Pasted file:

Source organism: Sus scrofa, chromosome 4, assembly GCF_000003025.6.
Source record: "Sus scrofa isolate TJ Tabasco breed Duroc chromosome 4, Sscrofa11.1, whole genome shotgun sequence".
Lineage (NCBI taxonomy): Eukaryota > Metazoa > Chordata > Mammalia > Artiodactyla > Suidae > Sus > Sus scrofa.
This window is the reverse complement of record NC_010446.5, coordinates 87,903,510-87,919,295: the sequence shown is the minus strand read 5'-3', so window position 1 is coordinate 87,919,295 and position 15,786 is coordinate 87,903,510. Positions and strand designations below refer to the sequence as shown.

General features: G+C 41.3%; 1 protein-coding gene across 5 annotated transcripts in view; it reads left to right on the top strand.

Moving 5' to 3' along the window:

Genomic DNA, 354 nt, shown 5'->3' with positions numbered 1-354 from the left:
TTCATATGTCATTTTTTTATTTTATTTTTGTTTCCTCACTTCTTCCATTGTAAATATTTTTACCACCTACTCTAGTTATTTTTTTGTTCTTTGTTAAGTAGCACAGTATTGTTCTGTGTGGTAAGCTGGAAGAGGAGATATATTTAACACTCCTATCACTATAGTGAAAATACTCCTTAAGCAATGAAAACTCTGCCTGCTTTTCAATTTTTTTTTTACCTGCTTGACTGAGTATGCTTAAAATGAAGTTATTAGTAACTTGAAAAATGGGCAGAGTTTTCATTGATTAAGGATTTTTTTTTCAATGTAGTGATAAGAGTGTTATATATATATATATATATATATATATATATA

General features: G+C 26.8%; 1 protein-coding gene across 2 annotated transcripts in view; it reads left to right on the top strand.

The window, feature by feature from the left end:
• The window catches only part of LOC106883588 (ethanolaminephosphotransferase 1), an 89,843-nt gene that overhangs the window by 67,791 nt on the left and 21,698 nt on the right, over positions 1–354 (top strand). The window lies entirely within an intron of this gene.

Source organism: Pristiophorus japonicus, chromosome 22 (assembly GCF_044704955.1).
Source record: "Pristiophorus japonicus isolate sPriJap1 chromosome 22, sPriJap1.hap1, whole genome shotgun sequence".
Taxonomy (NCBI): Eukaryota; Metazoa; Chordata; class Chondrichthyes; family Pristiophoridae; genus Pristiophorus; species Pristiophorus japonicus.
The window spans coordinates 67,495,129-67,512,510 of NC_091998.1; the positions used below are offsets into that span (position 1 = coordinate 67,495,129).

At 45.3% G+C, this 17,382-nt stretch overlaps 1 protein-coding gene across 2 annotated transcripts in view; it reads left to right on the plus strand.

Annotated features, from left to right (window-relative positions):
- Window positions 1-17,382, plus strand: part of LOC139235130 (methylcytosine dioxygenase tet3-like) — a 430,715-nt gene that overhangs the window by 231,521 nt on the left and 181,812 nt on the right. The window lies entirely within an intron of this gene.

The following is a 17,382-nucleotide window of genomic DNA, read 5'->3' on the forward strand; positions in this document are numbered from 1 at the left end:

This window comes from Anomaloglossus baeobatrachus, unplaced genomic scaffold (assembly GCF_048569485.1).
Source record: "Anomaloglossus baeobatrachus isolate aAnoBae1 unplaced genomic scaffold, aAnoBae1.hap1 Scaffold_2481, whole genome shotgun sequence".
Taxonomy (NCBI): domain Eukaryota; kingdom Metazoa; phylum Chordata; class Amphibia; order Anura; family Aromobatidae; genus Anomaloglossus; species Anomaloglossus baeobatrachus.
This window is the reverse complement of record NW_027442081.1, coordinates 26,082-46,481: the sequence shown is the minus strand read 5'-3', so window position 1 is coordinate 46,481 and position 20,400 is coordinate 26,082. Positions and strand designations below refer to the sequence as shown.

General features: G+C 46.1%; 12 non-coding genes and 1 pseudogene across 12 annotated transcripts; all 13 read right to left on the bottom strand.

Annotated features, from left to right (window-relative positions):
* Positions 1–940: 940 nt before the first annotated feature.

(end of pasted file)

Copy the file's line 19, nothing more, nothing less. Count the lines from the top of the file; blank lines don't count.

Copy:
The following is a 17,382-nucleotide window of genomic DNA, read 5'->3' on the forward strand; positions in this document are numbered from 1 at the left end: